Dems under pressure to return megadonor Ed Buck’s money after second death at apartment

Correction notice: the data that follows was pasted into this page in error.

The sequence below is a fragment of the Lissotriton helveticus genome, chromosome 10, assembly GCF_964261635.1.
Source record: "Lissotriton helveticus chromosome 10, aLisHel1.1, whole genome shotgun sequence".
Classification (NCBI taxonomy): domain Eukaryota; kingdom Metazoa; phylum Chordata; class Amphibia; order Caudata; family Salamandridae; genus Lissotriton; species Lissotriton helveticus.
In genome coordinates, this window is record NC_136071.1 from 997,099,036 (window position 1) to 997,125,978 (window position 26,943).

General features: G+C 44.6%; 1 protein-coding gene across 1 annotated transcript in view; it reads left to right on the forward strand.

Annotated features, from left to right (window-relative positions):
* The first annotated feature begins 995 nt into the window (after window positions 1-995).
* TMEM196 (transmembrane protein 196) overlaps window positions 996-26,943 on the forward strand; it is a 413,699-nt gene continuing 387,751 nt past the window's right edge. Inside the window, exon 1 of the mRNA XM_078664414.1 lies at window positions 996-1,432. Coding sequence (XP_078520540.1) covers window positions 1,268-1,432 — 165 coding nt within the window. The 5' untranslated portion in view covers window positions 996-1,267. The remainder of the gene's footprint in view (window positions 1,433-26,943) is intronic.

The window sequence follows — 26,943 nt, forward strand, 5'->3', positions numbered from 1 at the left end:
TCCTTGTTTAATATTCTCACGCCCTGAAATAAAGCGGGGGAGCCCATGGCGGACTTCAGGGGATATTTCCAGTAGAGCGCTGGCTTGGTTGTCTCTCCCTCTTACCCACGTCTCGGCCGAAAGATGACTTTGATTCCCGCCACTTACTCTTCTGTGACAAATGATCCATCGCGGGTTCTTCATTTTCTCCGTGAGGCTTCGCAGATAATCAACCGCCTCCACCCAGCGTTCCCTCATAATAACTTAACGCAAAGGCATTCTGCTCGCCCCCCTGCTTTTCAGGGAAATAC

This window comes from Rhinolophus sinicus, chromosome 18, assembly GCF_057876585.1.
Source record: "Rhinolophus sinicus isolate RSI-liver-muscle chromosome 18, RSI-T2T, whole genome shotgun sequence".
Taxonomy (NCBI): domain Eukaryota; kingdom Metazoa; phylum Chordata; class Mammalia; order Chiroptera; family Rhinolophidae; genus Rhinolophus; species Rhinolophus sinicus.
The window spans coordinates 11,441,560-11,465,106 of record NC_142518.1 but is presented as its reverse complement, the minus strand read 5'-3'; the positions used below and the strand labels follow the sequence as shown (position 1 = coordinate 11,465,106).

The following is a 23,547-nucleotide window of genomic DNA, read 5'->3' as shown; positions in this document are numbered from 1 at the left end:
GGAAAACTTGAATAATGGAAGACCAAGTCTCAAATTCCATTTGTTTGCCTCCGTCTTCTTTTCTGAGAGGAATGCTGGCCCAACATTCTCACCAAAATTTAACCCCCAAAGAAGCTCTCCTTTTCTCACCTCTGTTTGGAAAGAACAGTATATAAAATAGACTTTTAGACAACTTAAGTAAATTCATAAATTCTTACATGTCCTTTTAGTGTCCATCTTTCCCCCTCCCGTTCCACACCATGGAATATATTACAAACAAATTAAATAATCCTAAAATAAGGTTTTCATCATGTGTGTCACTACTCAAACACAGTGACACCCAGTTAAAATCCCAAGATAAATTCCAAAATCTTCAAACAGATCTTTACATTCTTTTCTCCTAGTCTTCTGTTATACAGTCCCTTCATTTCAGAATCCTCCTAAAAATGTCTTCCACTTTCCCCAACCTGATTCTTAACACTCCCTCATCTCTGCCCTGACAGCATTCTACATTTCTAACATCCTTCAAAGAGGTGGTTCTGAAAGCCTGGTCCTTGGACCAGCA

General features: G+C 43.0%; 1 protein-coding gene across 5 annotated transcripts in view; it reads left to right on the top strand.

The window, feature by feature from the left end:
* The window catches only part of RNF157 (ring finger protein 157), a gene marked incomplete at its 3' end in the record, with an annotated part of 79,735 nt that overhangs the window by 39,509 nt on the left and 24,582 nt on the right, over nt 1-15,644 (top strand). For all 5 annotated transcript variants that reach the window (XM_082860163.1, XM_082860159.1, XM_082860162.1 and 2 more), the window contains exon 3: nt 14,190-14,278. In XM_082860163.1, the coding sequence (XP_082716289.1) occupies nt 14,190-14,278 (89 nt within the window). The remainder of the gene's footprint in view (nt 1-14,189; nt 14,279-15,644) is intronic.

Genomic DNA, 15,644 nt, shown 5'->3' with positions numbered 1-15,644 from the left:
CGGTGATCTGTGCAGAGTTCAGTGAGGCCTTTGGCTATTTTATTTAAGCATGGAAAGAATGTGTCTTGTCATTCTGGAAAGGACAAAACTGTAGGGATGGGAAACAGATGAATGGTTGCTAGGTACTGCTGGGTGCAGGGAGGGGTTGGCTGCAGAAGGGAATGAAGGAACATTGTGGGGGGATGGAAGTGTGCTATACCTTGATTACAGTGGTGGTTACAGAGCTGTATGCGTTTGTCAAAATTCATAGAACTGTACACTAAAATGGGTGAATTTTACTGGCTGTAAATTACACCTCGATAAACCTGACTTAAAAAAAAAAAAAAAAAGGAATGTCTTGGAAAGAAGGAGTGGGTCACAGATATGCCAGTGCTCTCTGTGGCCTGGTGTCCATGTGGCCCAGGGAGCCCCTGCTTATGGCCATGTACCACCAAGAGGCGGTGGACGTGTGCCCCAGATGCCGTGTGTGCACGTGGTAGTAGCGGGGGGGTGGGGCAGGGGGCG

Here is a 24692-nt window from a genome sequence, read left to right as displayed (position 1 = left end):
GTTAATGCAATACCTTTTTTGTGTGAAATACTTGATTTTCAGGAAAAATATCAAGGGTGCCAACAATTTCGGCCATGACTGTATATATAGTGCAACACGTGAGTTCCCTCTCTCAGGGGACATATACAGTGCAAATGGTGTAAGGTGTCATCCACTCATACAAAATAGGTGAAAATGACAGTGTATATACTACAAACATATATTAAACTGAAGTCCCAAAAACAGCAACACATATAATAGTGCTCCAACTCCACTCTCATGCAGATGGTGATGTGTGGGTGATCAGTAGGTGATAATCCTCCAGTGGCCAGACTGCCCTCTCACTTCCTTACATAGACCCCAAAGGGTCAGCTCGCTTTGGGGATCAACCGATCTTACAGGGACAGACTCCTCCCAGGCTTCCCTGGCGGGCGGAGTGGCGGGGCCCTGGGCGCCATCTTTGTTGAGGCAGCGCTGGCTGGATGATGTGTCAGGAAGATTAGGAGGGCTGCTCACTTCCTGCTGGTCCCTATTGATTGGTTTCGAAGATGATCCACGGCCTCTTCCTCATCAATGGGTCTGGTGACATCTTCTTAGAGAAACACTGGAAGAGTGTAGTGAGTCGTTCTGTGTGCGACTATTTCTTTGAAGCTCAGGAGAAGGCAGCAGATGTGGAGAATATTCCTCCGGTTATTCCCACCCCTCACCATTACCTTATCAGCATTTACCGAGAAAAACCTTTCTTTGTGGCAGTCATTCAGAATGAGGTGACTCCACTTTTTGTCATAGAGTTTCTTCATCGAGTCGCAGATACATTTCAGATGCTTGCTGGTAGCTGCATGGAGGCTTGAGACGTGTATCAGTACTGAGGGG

Democratic political figures are facing pressure to return or redirect campaign contributions from Democratic megadonor Ed Buck after a second dead man was recently found dead in his apartment, but some – including Hillary Clinton and Barack Obama – are staying silent. But more than 10 current and former elected officials serving in Congress or other offices have yet to comment on the case or say if they will return the money. Gavin Newsom, California Rep. Ami Bera, California Rep. Tony Cardenas, California Rep. Jimmy Gomez, Nevada Rep. Susie Lee, California Rep. Jerry McNerney, California State Sen. Anthony Portantino and California Rep. Lucille Roybal-Allard. California Rep. Pete Aguilar's campaign manager, Matt Liebman, told Fox News the contributions from Buck have been "donated to a charitable cause." “I am deeply disturbed by the latest revelations of a second death by overdose at the home of Ed Buck,” California Democratic Rep. Ted Lieu said Wednesday, announcing plans to donate more than $18,000 in contributions to charities. Last year, a number of other Democratic politicians returned donations, including Buck’s own congressman, Democratic Rep. Adam Schiff, who received $2,700 in 2016, and said he donated the full amount to an LGBT nonprofit. A campaign spokesperson for Arizona Sen. Krysten Sinema told Fox News last year that she donated $18,800 she’d received from Buck to the UMOM New Day Center. In addition, Los Angeles Mayor Eric Garcetti told Fox News that he returned a $1,400 donation from Buck last year. West Hollywood Mayor John Heilman previously told Fox News that he had “no intention” of returning a $500 donation he received from Buck. Critics are questioning whether Buck's race — both men found dead were black — or if his wealth or political ties to the Democratic Party influenced an initial investigation of the 64-year-old who has donated tens of thousands of dollars to a slew of liberal causes and candidates over the years.